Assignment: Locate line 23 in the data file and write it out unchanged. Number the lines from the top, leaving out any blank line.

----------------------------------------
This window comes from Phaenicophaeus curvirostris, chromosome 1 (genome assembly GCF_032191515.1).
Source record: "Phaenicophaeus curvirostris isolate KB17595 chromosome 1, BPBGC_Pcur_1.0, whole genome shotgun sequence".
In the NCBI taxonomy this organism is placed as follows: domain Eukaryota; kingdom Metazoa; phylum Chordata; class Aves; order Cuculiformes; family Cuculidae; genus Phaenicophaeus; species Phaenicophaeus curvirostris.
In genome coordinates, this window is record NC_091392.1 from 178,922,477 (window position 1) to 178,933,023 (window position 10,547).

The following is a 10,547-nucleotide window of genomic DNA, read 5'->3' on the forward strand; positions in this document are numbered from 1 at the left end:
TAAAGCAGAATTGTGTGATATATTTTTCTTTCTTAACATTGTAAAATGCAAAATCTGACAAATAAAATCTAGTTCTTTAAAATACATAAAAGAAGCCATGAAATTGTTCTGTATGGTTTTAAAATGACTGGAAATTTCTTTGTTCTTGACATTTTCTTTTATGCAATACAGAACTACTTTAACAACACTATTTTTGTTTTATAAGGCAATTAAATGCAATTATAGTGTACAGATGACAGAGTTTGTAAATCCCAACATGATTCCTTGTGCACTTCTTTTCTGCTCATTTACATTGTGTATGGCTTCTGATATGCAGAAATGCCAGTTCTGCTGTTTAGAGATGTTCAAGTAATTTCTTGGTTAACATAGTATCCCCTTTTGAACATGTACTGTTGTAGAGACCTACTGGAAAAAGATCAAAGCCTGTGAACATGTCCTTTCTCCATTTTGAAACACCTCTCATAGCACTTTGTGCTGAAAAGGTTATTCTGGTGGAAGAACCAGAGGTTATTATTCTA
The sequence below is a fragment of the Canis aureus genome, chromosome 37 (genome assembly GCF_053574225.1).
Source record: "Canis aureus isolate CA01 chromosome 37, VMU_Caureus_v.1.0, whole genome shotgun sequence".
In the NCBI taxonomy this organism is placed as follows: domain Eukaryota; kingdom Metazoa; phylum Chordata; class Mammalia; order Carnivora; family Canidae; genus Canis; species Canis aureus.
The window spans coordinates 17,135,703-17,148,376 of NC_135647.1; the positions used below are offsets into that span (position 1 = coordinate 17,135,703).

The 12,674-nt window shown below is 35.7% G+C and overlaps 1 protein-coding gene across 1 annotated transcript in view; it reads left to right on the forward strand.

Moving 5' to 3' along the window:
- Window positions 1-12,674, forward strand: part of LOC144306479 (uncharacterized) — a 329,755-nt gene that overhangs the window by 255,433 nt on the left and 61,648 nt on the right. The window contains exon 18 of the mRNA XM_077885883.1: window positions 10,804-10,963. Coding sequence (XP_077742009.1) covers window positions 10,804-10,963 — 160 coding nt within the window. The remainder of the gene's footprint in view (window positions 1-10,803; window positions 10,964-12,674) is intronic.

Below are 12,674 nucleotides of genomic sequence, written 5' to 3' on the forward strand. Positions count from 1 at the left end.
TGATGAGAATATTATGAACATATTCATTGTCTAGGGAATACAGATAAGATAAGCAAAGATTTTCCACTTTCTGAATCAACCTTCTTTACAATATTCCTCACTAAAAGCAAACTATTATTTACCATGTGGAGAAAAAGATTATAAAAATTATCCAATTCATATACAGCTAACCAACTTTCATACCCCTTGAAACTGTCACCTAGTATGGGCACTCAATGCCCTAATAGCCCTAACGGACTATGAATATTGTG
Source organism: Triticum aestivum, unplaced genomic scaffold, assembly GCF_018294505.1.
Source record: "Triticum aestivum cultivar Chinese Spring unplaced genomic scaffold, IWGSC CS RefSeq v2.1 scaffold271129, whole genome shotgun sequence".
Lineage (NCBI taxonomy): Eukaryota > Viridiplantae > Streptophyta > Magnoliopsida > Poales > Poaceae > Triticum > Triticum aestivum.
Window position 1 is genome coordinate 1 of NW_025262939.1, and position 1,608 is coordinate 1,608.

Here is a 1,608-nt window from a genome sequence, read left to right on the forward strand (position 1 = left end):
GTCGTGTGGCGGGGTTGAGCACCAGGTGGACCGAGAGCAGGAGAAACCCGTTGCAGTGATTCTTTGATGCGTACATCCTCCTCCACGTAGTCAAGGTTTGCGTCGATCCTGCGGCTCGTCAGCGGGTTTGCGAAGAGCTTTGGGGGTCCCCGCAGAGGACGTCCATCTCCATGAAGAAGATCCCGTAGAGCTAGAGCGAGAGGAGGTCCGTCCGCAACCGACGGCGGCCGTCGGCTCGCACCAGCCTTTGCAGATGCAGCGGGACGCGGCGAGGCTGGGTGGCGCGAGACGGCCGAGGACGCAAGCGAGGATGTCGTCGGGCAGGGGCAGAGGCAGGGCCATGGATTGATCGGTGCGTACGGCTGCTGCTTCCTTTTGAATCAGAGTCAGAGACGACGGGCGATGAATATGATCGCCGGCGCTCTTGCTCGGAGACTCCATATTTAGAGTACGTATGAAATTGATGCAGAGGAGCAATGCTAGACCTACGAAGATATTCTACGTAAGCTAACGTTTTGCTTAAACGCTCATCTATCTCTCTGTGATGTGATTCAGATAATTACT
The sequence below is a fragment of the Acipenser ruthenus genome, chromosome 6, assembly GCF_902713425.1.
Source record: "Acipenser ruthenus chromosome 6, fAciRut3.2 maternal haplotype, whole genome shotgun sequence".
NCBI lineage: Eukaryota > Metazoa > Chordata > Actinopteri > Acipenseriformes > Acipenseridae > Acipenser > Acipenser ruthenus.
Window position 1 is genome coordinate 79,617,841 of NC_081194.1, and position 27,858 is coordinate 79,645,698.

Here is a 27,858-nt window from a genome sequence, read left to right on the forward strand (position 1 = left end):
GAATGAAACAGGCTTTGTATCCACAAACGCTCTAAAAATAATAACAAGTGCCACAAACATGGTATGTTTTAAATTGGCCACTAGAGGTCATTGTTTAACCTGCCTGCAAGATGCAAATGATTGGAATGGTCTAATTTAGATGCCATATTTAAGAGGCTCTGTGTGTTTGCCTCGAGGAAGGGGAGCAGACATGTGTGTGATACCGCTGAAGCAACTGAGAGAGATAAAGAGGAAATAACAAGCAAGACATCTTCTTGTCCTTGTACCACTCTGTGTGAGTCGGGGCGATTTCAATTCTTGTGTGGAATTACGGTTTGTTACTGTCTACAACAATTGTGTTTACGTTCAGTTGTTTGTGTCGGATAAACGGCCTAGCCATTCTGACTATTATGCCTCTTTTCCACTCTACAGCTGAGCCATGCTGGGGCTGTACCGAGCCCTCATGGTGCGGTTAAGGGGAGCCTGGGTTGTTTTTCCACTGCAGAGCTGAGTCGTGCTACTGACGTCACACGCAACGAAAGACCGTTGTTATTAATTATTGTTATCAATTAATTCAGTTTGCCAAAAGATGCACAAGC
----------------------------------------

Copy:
Source record: "Acipenser ruthenus chromosome 6, fAciRut3.2 maternal haplotype, whole genome shotgun sequence".